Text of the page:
USA v. Nathan Lumbard


OPINION and JUDGMENT filed: The judgment of the district court is AFFIRMED. Decision for publication. Boyce F. Martin, Jr. and Danny J. Boggs, Circuit Judges; and Curtis L. Collier (AUTHORING), Chief United State District Judge for the Eastern District of Tennessee, sitting by designation.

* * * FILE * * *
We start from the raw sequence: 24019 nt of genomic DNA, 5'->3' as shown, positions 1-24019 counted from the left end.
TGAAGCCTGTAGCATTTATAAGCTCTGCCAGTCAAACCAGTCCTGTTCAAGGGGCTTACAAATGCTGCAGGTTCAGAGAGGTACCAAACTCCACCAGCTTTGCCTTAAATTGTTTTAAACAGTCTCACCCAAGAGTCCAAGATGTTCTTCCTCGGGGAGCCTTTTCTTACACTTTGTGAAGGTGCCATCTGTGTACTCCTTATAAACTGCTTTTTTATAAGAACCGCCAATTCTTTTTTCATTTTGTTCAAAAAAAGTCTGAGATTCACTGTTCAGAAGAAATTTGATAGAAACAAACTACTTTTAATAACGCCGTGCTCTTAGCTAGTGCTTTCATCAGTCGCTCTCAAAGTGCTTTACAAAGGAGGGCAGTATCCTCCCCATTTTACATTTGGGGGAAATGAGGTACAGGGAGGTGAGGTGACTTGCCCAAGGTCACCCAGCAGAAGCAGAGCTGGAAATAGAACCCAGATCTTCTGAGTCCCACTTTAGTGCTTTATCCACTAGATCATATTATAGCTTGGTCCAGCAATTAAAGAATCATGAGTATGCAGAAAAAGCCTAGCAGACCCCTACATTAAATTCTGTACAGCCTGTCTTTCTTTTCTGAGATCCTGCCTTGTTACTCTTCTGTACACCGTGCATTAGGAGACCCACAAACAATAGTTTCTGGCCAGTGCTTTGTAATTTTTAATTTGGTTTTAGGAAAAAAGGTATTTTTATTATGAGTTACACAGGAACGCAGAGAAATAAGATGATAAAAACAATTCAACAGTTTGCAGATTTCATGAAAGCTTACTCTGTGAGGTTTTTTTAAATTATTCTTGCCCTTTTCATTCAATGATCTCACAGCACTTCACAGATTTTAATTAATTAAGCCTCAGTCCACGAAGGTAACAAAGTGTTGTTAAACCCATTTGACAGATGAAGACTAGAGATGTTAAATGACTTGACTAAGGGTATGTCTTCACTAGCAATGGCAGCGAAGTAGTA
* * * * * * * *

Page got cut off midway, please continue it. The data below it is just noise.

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Case: 12-1209 Document: 006111583753 Filed: 02/07/2013 Page: 1 RECOMMENDED FOR FULL-TEXT PUBLICATION Pursuant to Sixth Circuit I.O.P. 32.1(b) File Name: 13a0031p.06 UNITED STATES COURT OF APPEALS FOR THE SIXTH CIRCUIT _________________ X UNITED STATES OF AMERICA, Plaintiff-Appellee, No. 12-1209 v. > , NATHAN LUMBARD, Defendant-Appellant. N Appeal from the United States District Court for the Western District of Michigan at Grand Rapids. No. 1:10-cr-388-1—Robert Holmes Bell, District Judge. Argued: December 5, 2012 Decided and Filed: February 7, 2013 Before: MARTIN and BOGGS, Circuit Judges; and COLLIER, District Judge.* _________________ COUNSEL ARGUED: Anastase Markou, LEVINE & LEVINE, Kalamazoo, Michigan, for Appellant. Jennifer L. McManus, UNITED STATES ATTORNEY’S OFFICE, Grand Rapids, Michigan, for Appellee. ON BRIEF: Anastase Markou, LEVINE & LEVINE, Kalamazoo, Michigan, for Appellant. Clay Stiffler, UNITED STATES ATTORNEY’S OFFICE, Grand Rapids, Michigan, for Appellee. _________________ OPINION _________________ COLLIER, District Judge. Whether purchasing personal information from its possessor for subsequent use in fraudulent activity constitutes aggravated identity theft within the purview of 18 U.S.C. § 1028A(a)(1) is the key issue in this appeal. Appellant * The Honorable Curtis L. Collier, Chief United States District Judge for the Eastern District of Tennessee, sitting by designation. 1 Case: 12-1209 No. 12-1209 Document: 006111583753 United States v. Lumbard Filed: 02/07/2013 Page: 2 Page 2 Nathan Lumbard (“Lumbard”) argues it is not, and also argues his sentence is procedurally and substantively unreasonable. Finding neither argument has merit, we AFFIRM the district court’s judgment. I On June 24, 2009, Lumbard was arrested by state authorities in Michigan on two warrants, which included charges of breaking and entering, destruction of a building, and larceny. He was released on a $100,000 bond. Other outstanding warrants charged Lumbard with aggravated battery, obstruction of justice, receiving stolen property, and other crimes. In July 2009, a St. Joseph County Sheriff’s Deputy attempted to arrest Lumbard pursuant to another warrant, but Lumbard fled on foot and successfully evaded arrest. After eluding capture, Lumbard was introduced to Justin Cheesebrew by a mutual acquaintance who believed the two resembled one another. Lumbard contacted Cheesebrew to discuss purchasing his driver’s license. During this conversation, Lumbard agreed to purchase Cheesebrew’s driver’s license, social security number, and birth certificate for $500. However, when Lumbard actually purchased the information, Cheesebrew merely told him his birth date and social security number and did not provide Lumbard with his social security card or his birth certificate. He did, however, respond to Lumbard’s questions about his place of birth and identifying information about his parents. Lumbard used the information to apply for a driver’s license and obtain a copy of Cheesebrew’s birth certificate at the Ingham County Clerk's Office. He also submitted an application for a United States Passport in Cheesebrew’s name, using the driver’s license and birth certificate he obtained from the Ingham Clerk as proof of identification. Lumbard listed Cheesebrew’s information for all portions of the passport application except for the address to which the passport would be sent, where he listed his father’s address. He paid a fee for his application to be expedited, and received a passport with Cheesebrew’s information, but his own photograph, in August 2009. He Case: 12-1209 No. 12-1209 Document: 006111583753 United States v. Lumbard Filed: 02/07/2013 Page: 3 Page 3 flew from Los Angeles, California to Tokyo, and later traveled to Thailand and Burma. Before leaving for Tokyo, Lumbard placed a suitcase with an attached suicide note on a bridge near Cairo, Illinois. He left a voice mail for a St. Joseph County Sheriff’s deputy explaining they would find him shortly and they could “kiss [his] cold, white, wet a**.” Authorities searched the river near the bridge where the suicide note was found for Lumbard’s body. In January 2011, Lumbard was located by the U.S. Department of State Diplomatic Security Service in Burma. They informed Burmese officials that Lumbard was traveling under an assumed name and requested authorities arrest him. Burmese officials arrested him in January 2011 and returned him to United States custody. According to a field report prepared by the Diplomatic Security Service, Lumbard told Burmese officials to transport him to Bangkok rather than the United States, and attempted to stab a Burmese officer with an improvised knife when they refused. Lumbard was then escorted by some twenty Burmese officers to the airport, with Lumbard screaming he was being kidnapped. Lumbard claims he attempted to stab the Burmese official because he wanted to be charged in Burma, which would have prevented his extradition. Once back in the United States, Lumbard informed officials he fled to avoid facing the criminal charges against him. He also informed officials of his exchange with Cheesebrew. On December 16, 2010, Lumbard was indicted for falsely representing information in an application for a passport and knowingly providing false identifying documents in violation of 18 U.S.C. § 1542. He was also indicted for using the name, social security number, date of birth, and driver’s license of another person to obtain a passport in violation of 18 U.S.C. § 1028A(a)(1) and (c)(7), which criminalizes aggravated identity theft. Lumbard moved to dismiss the second count, which the district court denied. Lumbard then pleaded guilty to the charges but reserved the right to appeal the district court’s denial of his motion to dismiss the aggravated-identity-theft charge. Pursuant to the United States Sentencing Guidelines (“USSG”), the district court determined Lumbard’s offense level was 10 and his criminal history category was II, Case: 12-1209 No. 12-1209 Document: 006111583753 Filed: 02/07/2013 Page: 4 United States v. Lumbard Page 4 which resulted in a guidelines range of 8–14 months in prison on count one and a mandatory two-year consecutive sentence on count two. The court granted the government’s motion for an upward departure pursuant to USSG § 4A1.3, and increased Lumbard’s offense level to 14. The initial Guidelines fine range was $2,000 to $20,000, but the Probation Office concluded Lumbard did not have the ability to pay a fine. After the court departed upward, Lumbard’s new Guidelines fine range was $4,000 to $40,000. The district court sentenced Lumbard to 24 months on both counts to be served consecutively for a total of 48 months. The court also assessed a $30,000 fine. On appeal, Lumbard argues the district court erred in denying his motion to dismiss the count of aggravated identity theft. He also argues his sentence is procedurally and substantively unreasonable. II Lumbard alleges he should not have been convicted of violating 18 U.S.C. § 1028(a)(1) as a matter of law. This is a question of statutory interpretation, and “‘[a] matter requiring statutory interpretation is a question of law requiring de novo review.’” Roberts v. Hamer, 655 F.3d 578, 582 (6th Cir. 2011) (quoting United States v. Brown, 639 F.3d 735, 737 (6th Cir. 2011)). Lumbard also argues the imposition of a $30,000 fine was procedurally and substantively unreasonable. This court applies a plain-error standard of review where, as here, a defendant fails to raise a claim during the sentencing procedures. United States v. Mahon, 444 F.3d 530, 532 (6th Cir. 2006); United States v. Swanberg, 370 F.3d 622, 627 (6th Cir. 2004). In Bostic, we created a rule under our supervisory powers requiring district courts to ask the parties if they have any objections to the sentence pronounced. United States v. Bostic, 371 F.3d 865, 872 (6th Cir. 2004). A party must object with a reasonable degree of specificity to adequately preserve an objection. Id. at 871. Where the objection is not sufficiently articulated, this court will review for plain error. Id. at 872. Case: 12-1209 No. 12-1209 Document: 006111583753 Filed: 02/07/2013 Page: 5 United States v. Lumbard Page 5 The plain-error inquiry is a four-step process under Rule 52(b) of the Federal Rules of Criminal Procedure: First, we are to consider whether an error occurred in the district court. Absent any error, our inquiry is at an end. However, if an error occurred, we then consider if the error was plain. If it is, then we proceed to inquire whether the plain error affects substantial rights. Finally, even if all three factors exist, we must then consider whether to exercise our discretionary power under Rule 52(b), or in other words, we must decide whether the plain error affecting substantial rights seriously affected the fairness, integrity or public reputation of judicial proceedings. Mahon, 444 F.3d at 533. The question of whether a sentence is substantively reasonable is determined using an abuse-of-discretion standard of review. United States v. Carter, 510 F.3d 593, 600 (6th Cir. 2007) (citing Gall v. United States, 552 U.S. 38, 46 (2007)). “When conducting this review, the court will, of course, take into the account the totality of the circumstances, including the extent of any variance from the Guidelines range.” Gall, 552 U.S. at 51. This court gives district courts considerable discretion in this area and they “deserve the benefit of the doubt when we review their sentences and the reasons given for them.” United States v. Vonner, 516 F.3d 382, 392 (6th Cir. 2008). III Section 1028A of Title 18 of the United States Code imposes a sentence of two years of imprisonment on a defendant who “during and in relation to a felony violation enumerated in subsection (c), knowingly transfers, possesses, or uses, without lawful authority, a means of identification of another person.” Lumbard argues the phrase “without lawful authority” excludes cases, such as this one, where a defendant obtains a person’s consent to use his or her information unlawfully; that is, Lumbard urges we take the section title “Aggravated Identity Theft” literally and read the statute to require actual theft. We touched briefly on the issue in United States v. Mobley, 618 F.3d 539 (6th Cir. 2010), but it was not squarely before us there. Many of our sister circuits have heard this issue and concluded the statute is not limited to instances of actual theft. Case: 12-1209 No. 12-1209 Document: 006111583753 United States v. Lumbard Filed: 02/07/2013 Page: 6 Page 6 See United States v. Spears, 697 F.3d 592 (7th Cir. 2012); United States v. Ozuna-Cabrera, 663 F.3d 496 (1st Cir. 2011); United States v. Retana, 641 F.3d 272 (8th Cir. 2011); United States v. Abdelshafi, 592 F.3d 602 (4th Cir. 2010); United States v. Carrion-Brito, 362 F. App’x 267 (3d Cir. 2010); United States v. Hurtado, 508 F.3d 603 (11th Cir. 2007), abrogated in part on other grounds by Flores-Figueroa v. United States, 556 U.S. 646 (2009); United States v. Hines, 472 F.3d 1038 (8th Cir. 2007). Lumbard argues, however, the Supreme Court recently limited § 1028A to instances of theft in Flores-Figueroa v. United States, 556 U.S. 646 (2009). Flores-Figueroa analyzed whether the government must prove a defendant charged with violating § 1028A knew that the means of identification he used belonged to a real individual. A circuit split had developed between courts that held § 1028A did not require a defendant know the information he misuses belongs to a real individual, rather than just being fake information, e.g., United States v. Mendoza-Gonzalez, 520 F.3d 912 (8th Cir. 2008), and courts that concluded the statute required such knowledge, which would be more appropriately called “theft,” e.g., United States v. Godin, 534 F.3d 51 (1st Cir. 2008). The Supreme Court agreed with the latter view, and concluded § 1028A requires the government prove a defendant knows the identifying information he misuses belongs to a real individual. Flores-Figueroa, 556 U.S. at 657. After concluding “knowingly” must, as a matter of grammatical logic, extend to the phrase “of another person,” the Court analyzed the statute’s legislative history and highlighted Congress’s intent to target identity theft rather than simply identity fraud. The Court also considered the distinction between 18 U.S.C. § 1028, which prohibits fraud in connection with identification documents, and § 1028A, at issue here, which targets identity theft. Id. at 655. Lumbard argues at length Flores-Figueroa must control our decision here. Before Flores-Figueroa, Lumbard notes, those circuits that held in favor of the government’s position did so by implicitly or explicitly rejecting the view § 1028A meant to target theft; on the other hand, the circuits with whom the Supreme Court Case: 12-1209 No. 12-1209 Document: 006111583753 United States v. Lumbard Filed: 02/07/2013 Page: 7 Page 7 agreed in Flores-Figueroa based their conclusion on § 1028A’s focus on theft, rather than mere fraud. Compare Hurtado, 508 F.3d at 608 (holding, because the phrase “without lawful authority” in § 1028A is broader than the word “stolen” in 18 U.S.C. § 1028, § 1028A’s reach must be broader than theft crimes), and Mendoza-Gonzalez, 520 F.3d at 916 (“Congress clearly intended identity theft to be read generically.”), with United States v. Villanueva-Sotelo, 515 F.3d 1234, 1243 (D.C. Cir. 2008) (“Congress intended section 1028A(a)(1) to single out thieves—in the traditional sense of the word—for enhanced punishment.”). Lumbard suggests, when the Supreme Court chose sides in Flores-Figueroa, it concluded that § 1028A only applied to instances of theft and does not apply to cases where a defendant has permission to misuse another’s identifying information. We agree with the Eighth Circuit that, although Flores-Figueroa is “material to our analysis,” it did not answer the question currently before us. Retana, 641 F.3d at 274-75. Flores-Figueroa analyzed § 1028A to determine the mens rea required for commission of the offense, which is not at issue here. The Court’s focus on fraud versus theft is instructive, but not determinative. Rather, our task is to determine the meaning of the phrase “without lawful authority” and whether it includes instances where an individual gives his identifying information to a defendant with permission to misuse it. We conclude § 1028A is applicable to such cases. Whenever we consider “[a] matter requiring statutory interpretation[,] . . . the starting point for interpretation is the language of the statute itself.” Roberts, 655 F.3d at 582. With respect to the plain language of the statute, Lumbard relies primarily on the word “theft” in the title of the statute and the fact that the statute refers specifically to the identifying information of “another person.”1 Requiring the information belong to 1 After oral argument, Lumbard brought a recently decided case by the Fourth Circuit to our attention pursuant to Rule 28(j) of the Federal Rules of Appellate Procedure. In United States v. Hilton, 701 F.3d 959 (4th Cir. 2012), the Fourth Circuit analyzed whether “person” as used in § 1028A includes corporations. Although the statute uses the word “person,” the phrase “means of identification” as defined by the statute includes the term “individual.” The court noted the Dictionary Act, 1 U.S.C. § 1, defines “person” to include corporations but does not define “individual.” In light of this ambiguity, the court applied the rule of lenity and vacated the defendants’ convictions in light of “two plausibly valid interpretations.” Lumbard urges we similarly apply the rule of lenity here. However, Hilton analyzes a very different issue from the one we consider today, and we do not conclude that the phrase “without Case: 12-1209 No. 12-1209 Document: 006111583753 Filed: 02/07/2013 United States v. Lumbard Page: 8 Page 8 another person, Lumbard reasons, means the lawful authority must also be provided by that person, rather than by a governmental entity.2 The government, on the other hand, points to the use of the phrase “lawful authority” rather than “permission” and argues the former was chosen to encompass broader activity than the latter. Further, the statute also prohibits transferring, possessing, or using a means of identification, which encompass more than just “theft.” The government also notes that Lumbard’s reading of the statute would prevent the prosecution of individuals who lawfully possess identifying information, such as a creditor who obtains an applicant’s social security number, but then unlawfully misuse the information. “[W]hen the text of a statute contains an undefined term, that term receives its ordinary and natural meaning.” In re Carter, 553 F.3d 979, 986 (6th Cir. 2009). Black’s Law Dictionary defines “lawful” rather tautologically as “not contrary to law,” and defines “authority” as “[t]he right or permission to act legally on another's behalf.” Black’s Law Dictionary 152 & 965 (9th ed. 2009); see also Ozuna-Cabrera, 663 F.3d at 498-99. Neither of those words is confined to permission. Rather, one could have lawful authority without permission, such as a parent who obtains a passport for a child who stubbornly refuses to accompany the family on summer vacation. Similarly, as is the case here, one could have permission to use an individual’s identifying information, but that permission itself does not confer lawful authority to misuse the information. To strain the parent-child example, even if the child gives permission to his mother to use lawful authority” is sufficiently ambiguous to apply the rule of lenity. 2 At oral argument, counsel for Lumbard focused almost exclusively on the distinction between § 1028A(a)(1), the section at issue, and § 1028A(a)(2), which immediately follows it. Subsection (2) is nearly identical to subsection (1), except that the underlying felonies are listed in a separate statute, 18 U.S.C. § 2332b(g)(5)(B), and, in addition to prohibiting the use of a “means of identification of another person,” it prohibits the use of a “false identification document.” Counsel argued that the omission of “false identification document” from subsection (1) suggests it was intended to target theft, and not mere fraud, and that Lumbard should have been charged under subsection (2). We typically do not consider arguments not made in a party’s brief, see, e.g., U.S. ex rel. Marlar v. BWXT Y-12, L.L.C., 525 F.3d 439, 450 n.6 (6th Cir. 2008), but we note the indictment for the instant offense charged Lumbard with using Cheesebrew’s name and social security number, not simply with the use of a false license. See § 1028(d)(7) (defining “means of identification”). Moreover, whenever an identification document is offered, the offeror uses the information contained therein. If Lumbard had altered and misused Cheesebrew’s actual license, for instance, he could still have been guilty under subsection (1), because he would have used Cheesebrew’s information, including his name and possibly his social security number. Whether such use was “without lawful authority” is the question we currently face, but our analysis of that question is not altered by Lumbard’s new argument. Case: 12-1209 No. 12-1209 Document: 006111583753 Filed: 02/07/2013 Page: 9 United States v. Lumbard Page 9 his information in, for example, a fraudulent credit application, the mother has not acted with “lawful authority” even with the child’s permission. That is true both because its use is still “contrary to law” and because the permission has not afforded “the right or permission to act legally” on the child's behalf. Because § 1028A only applies when the information is used in connection with one or more of the enumerated felonies, permission will never be sufficient to avoid its application. Lumbard also points to § 1028A’s legislative history in support of his interpretation. He relies heavily on the following passage from Flores-Figueroa: The relevant House Report refers, for example, both to “identity theft” (use of an ID belonging to someone else) and to “identity fraud” (use of a false ID), often without distinguishing between the two. See, e.g., H.R. Rep. No. 108–528, p. 25 (2004), U.S. Code Cong. & Admin. News 2004, pp. 779, 788 (statement of Rep. Coble). And, in equating fraud and theft, Congress might have meant the statute to cover both—at least where the fraud takes the form of using an ID that (without the offender’s knowledge) belongs to someone else. On the other hand, Congress separated the fraud crime from the theft crime in the statute itself. The title of one provision (not here at issue) is “Fraud and related activity in connection with identification documents, authentication features, and information.” 18 U.S.C. § 1028. The title of another provision (the provision here at issue) uses the words “identity theft.” § 1028A (emphasis added). Moreover, the examples of theft that Congress gives in the legislative history all involve instances where the offender would know that what he has taken identifies a different real person. H.R. Rep. No. 108–528, at 4–5, U.S. Code Cong. & Admin. News 2004, pp. 779, 780–81 (identifying as examples of “identity theft” “‘dumpster diving,’” “accessing information that was originally collected for an authorized purpose,” “hack[ing] into computers,” and “steal[ing] paperwork likely to contain personal information”). 556 U.S. at 655. Although Lumbard points to this passage to indicate theft must be proved in § 1028A cases, he also fails to recall that the Court concluded “the statute’s history . . . is inconclusive.” Id. Further, the examples he stresses of “dumpster diving” and “hacking into computers” do little to support his argument. While these examples may reflect Congress’s heightened concern for the ignorant victim, the House Report also focuses on the threat posed by the concealed identity of terrorists and explained Case: 12-1209 No. 12-1209 Document: 006111583753 United States v. Lumbard Filed: 02/07/2013 Page: 10 Page 10 “[t]he terms ‘identity theft’ and ‘identity fraud’ refer to all types of crimes in which someone wrongfully obtains and uses another person’s personal data.” H.R. Rep. No. 108-528, at 4; see also Ozuna-Cabrera, 663 F.3d at 500. Indeed, the report discusses an instance when a woman worked under her husband’s social security number while she was receiving disability benefits. H.R. Rep. No. 108-528, at 6. The legislative history to some degree is “inconclusive,” as recognized by the Supreme Court, Flores-Figueroa, 556 U.S. at 655, but suggests at least a secondary focus beyond simply protecting victims of identity theft. In any event, such “inconclusive” legislative history does not impeach our understanding of the plain text. Our reading of § 1028A is consistent with our decision in United States v. Mobley, 618 F.3d 539 (6th Cir. 2010), where we analyzed § 1028A as applied to a husband who submitted fraudulent credit applications using his wife’s information. Although our analysis was brief, due to the lack of clarity in the appellant’s argument, we concluded that “a defendant’s use of any social security number–including his own–to submit fraudulent credit applications must be ‘without lawful authority.’” Id. at 547-48. Further, six other circuits to hear this issue have concluded that § 1028A extends beyond mere theft. See Spears, 697 F.3d at 599; Ozuna-Cabrera, 663 F.3d at 501; Retana, 641 F.3d at 275; Abdelshafi, 592 F.3d at 610; Carrion-Brito, 362 F. App’x at 273; Hurtado, 508 F.3d at 608; Hines, 472 F.3d at 1040. Four of these circuits decided the issue after Flores-Figueroa was decided, and the Eighth Circuit later reaffirmed its pre-Flores-Figueroa conclusion. Accordingly, we conclude that the phrase “without lawful authority” in § 1028A is not limited to instances of theft, but includes cases where the defendant obtained the permission of the person whose information the defendant misused. IV Lumbard argues the imposition of a $30,000 fine was procedurally and substantively unreasonable because the district court did not state any factors it considered in imposing the fine, did not consider the Probation Office’s conclusion he lacked ability to pay a fine, and exceeded the applicable Guidelines range by $10,000. Case: 12-1209 No. 12-1209 Document: 006111583753 Filed: 02/07/2013 United States v. Lumbard Page: 11 Page 11 The first two of these objections relate to procedural reasonableness, and the third alleges substantive unreasonableness. Lumbard did not raise the procedural objections at sentencing when given an opportunity to do so, and accordingly we review the district court’s sentence for plain error. Mahon, 444 F.3d at 532-33. In reviewing a sentence for procedural reasonableness, [a]n appellate court must determine whether the district court: “(1) properly calculated the applicable advisory Guidelines range; (2) considered the other § 3553(a) factors as well as the parties’ arguments for a sentence outside the Guidelines range; and (3) adequately articulated its reasoning for imposing the particular sentence chosen, including any rejection of the parties’ arguments for an outside-Guidelines sentence and any decision to deviate from the advisory Guidelines range.” United States v. Young, 553 F.3d 1035, 1054 (6th Cir. 2009). Lumbard argues the court failed to articulate its reasons for imposing the fine and failed to discuss the § 5E1.2 factors. As an initial matter, the court properly calculated the Guidelines range. The Guidelines called for an offense level 10 and a criminal history category II. The resulting Guidelines range was 8 to 14 months of imprisonment, followed by a mandatory, consecutive two-year term. The Guidelines also called for a fine between $2,000 and $20,000. Although the Probation Office stated Lumbard did not have the ability to pay a fine, it suggested a small fine was appropriate because Lumbard would be able to work while in custody and on supervised release. Accordingly, a fine of $2,000 was recommended. During the sentencing hearing, the court granted the government’s motion for an upward departure pursuant to USSG § 4A1.3, and increased Lumbard’s offense level to 14. “Sentencing Guideline § 4A1.3(a)(4)(B) provides that, ‘where the court determines that the extent and nature of the defendant’s criminal history, taken together, are sufficient to warrant an upward departure,’ the court ‘should structure the departure by moving incrementally down the sentencing table to the next higher offense level in Case: 12-1209 No. 12-1209 Document: 006111583753 Filed: 02/07/2013 United States v. Lumbard Page: 12 Page 12 Criminal History Category VI until it finds a guideline range appropriate to the case.’” United States v. Herrera-Zuniga, 571 F.3d 568, 574 n.3 (6th Cir. 2009). The court concluded an enhancement was appropriate under § 4A1.3 because Lumbard was on bail for other serious offenses when he committed the instant offense, he had eight pending criminal cases not accounted for in the Guidelines range, he absconded to a country not likely to extradite, and his criminal history evidenced a “penchant for serious criminal activity” and no respect for the law. Lumbard does not appeal this departure, and we conclude that the court adequately articulated its reasoning for departing from the advisory guidelines range. Based on the new offense level, Lumbard’s Guidelines fine range was $4,000 to $40,000. After hearing from counsel and affording Lumbard an opportunity to speak, the court then explained its concerns about Lumbard’s conduct in the context of the 18 U.S.C. § 3553(a) factors: This serious offense requires a just punishment, but it requires an adequate deterrence, and that’s probably the most problematic of the sentencing criteria which this Court must employ is what is going to be an adequate deterrence. I don't know. I don't know. This is a very difficult one. Suffice it to say that this Court’s duty is to impose a sufficient sentence, but not greater than necessary to comply with the federal sentencing statute. And there is an old adage that every criminal sentence is an experiment in behavioral modification, and this is an experiment in behavioral modification because no one can get through to this intelligent young man until he opens his mind and lets someone get through and receives some counseling. The court noted its primary purpose in Lumbard’s sentence was to deter Lumbard from committing offenses in the future. The court properly considered the § 3553(a) factors and adequately articulated its reasoning for the sentence imposed. However, “[i]n determining whether and to what extent to impose a fine, the district court must consider not only the § 3553(a) factors, but also the fine-specific factors set forth in 18 U.S.C. §§ 3571 and 3572, and U.S.S.G. § 5E1.2(d).” United States v. Zakharia, 418 F. App’x 414, 424 (6th Cir. 2011). Those factors include Case: 12-1209 No. 12-1209 Document: 006111583753 Filed: 02/07/2013 United States v. Lumbard Page: 13 Page 13 defendant’s income; earning capacity; financial resources; the burden on the defendant and his dependents; pecuniary loss inflicted on others as a result of the offense; whether restitution is ordered; the need to deprive the defendant of illegal gains; and the need to promote respect for the law, provide just punishment, and adequate deterrence. United States v. Tosca, 18 F.3d 1352, 1354 (6th Cir. 1994) (citing 18 U.S.C. § 3572(a) and USSG § 5E1.2(d)). Some circuits require a district court to make “explicit findings on the record” regarding these factors, but “we have indicated that detailed findings are not necessary where it can be inferred that the district court considered the defendant’s ability to pay and other factors required by law.” United States v. Powell, 423 F. App’x 602, 610-11 (6th Cir. 2011) (citing Tosca, 18 F.3d at 1354-55). The court adequately considered Lumbard’s ability to pay and the other factors required by law. After the Probation Office completed its investigation of Lumbard’s finances, the government discovered Lumbard inherited property held in trust from his recently deceased grandmother. The government offered a trust officer as a witness at the sentencing hearing, who testified to the appraised value of the properties. There was a question regarding liabilities of the trust, stemming from Lumbard’s decision to leave the country while released on bond, but the trust officer estimated approximately $20,000 would remain in trust after these claims were settled. The court itself asked many questions of the trust officer regarding Lumbard’s access and the status of the claims against the trust. After considering the testimony of the trust officer, and hearing argument on the Guidelines from counsel, the court pronounced its sentence. The court, in its colloquy with the trust officer and government counsel, extensively discussed Lumbard’s assets and ability to pay. The court then announced the fine: A fine of $30,000 will be levied in this matter. It’s to be paid within 30 days of commencing supervised release. The U.S. Attorney has at its disposal the ability to place a lien on that property which I understand came out of trust and is to be adjudicated somewhere for Mr. Lumbard’s benefit. This Court will sign any orders which place a lien to that effect for $30,000. Case: 12-1209 No. 12-1209 Document: 006111583753 Filed: 02/07/2013 United States v. Lumbard Page: 14 Page 14 Accordingly, “there was sufficient indicia of the court’s consideration of [Lumbard’s] ability to pay,” and the court did not plainly err when it imposed the fine. See United States v. Woods, 367 F. App’x 607, 614 (6th Cir. 2010). This is particularly true where Lumbard “did not request more specific findings in the district court or carry [his] burden of putting forth evidence that [he] would not be able to pay [his] fine under the terms the court specified.” Id. Because the court properly calculated the Guidelines range, adequately articulated its reasons for departing from the Guidelines range, considered the § 3553 factors, and considered the fine-specific factors, we conclude the sentence was procedurally reasonable. See Young, 553 F.3d at 1054. “If the sentence is deemed procedurally reasonable, we must then determine if it is substantively reasonable.” United States v. Brooks, 628 F.3d 791, 796 (6th Cir. 2011). Sentences are substantively unreasonable where “the district court chooses the sentence arbitrarily, grounds the sentence on impermissible factors, or unreasonably weighs a pertinent factor.” Id. A sentence within the applicable Guidelines range carries a rebuttable presumption of reasonableness. Id. However, “there is no presumption against a sentence that falls outside of this range.” Herrera-Zuniga, 571 F.3d at 590. When we consider deviations from the Guidelines, “[t]his court has applied a form of proportionality review to sentences outside the Guidelines range, so that ‘the greater the variance from the range, the more compelling the justification for variance must be.’” Id. (quoting United States v. Tate, 516 F.3d 459, 470 (6th Cir. 2008)). “Nevertheless, ‘while the extent of the difference between a particular sentence and the recommended Guidelines range is surely relevant, courts of appeals must review all sentences–whether inside, just outside, or significantly outside the Guidelines range–under a deferential abuse-of-discretion standard.’” Id. at 590-91 (quoting Gall, 552 U.S. at 40). Lumbard argues the fine was substantively unreasonable because it was $10,000 more than the initial Guidelines range called for and ignores his inability to pay. Although Lumbard notes the $30,000 fine was above the range in the initial Guidelines determination, it was within the post-departure Guidelines range, and he does not appeal Case: 12-1209 No. 12-1209 Document: 006111583753 Filed: 02/07/2013 United States v. Lumbard Page: 15 Page 15 the four-level departure imposed pursuant to USSG § 4A1.3. Such a sentence may not carry the rebuttable presumption of an advisory Guidelines sentence, but the court’s use of the revised Guidelines range clarifies the court’s justification for the sentence imposed. And while we “may consider the extent of the [district court’s] deviation, [we] must give due deference to the district court's decision that the § 3553(a) factors, on a whole, justify the extent of the variance.” United States v. Johnson, 640 F.3d 195, 209 (6th Cir. 2011) (quoting Gall, 552 U.S. at 51) (affirming an upward departure pursuant to USSG § 7B1.4). We already concluded that the district court adequately explained its reasons for departing upward, and adequately considered the fine-specific sentencing factors, including ability to pay. The court instead focused on Lumbard’s significant criminal history as well as his actions in the instant case, including his taunting of police and faking his own death. He then departed upward and considered Lumbard’s sentence according to the appropriate sentencing factors. Accordingly, the court did not “choose[] the sentence arbitrarily, ground[] the sentence on impermissible factors, or unreasonably weigh[] a pertinent factor.” See Brooks, 628 F.3d at 796. Therefore the district court did not abuse its discretion in imposing the $30,000 fine. V For the foregoing reasons, we affirm the judgment of the district court.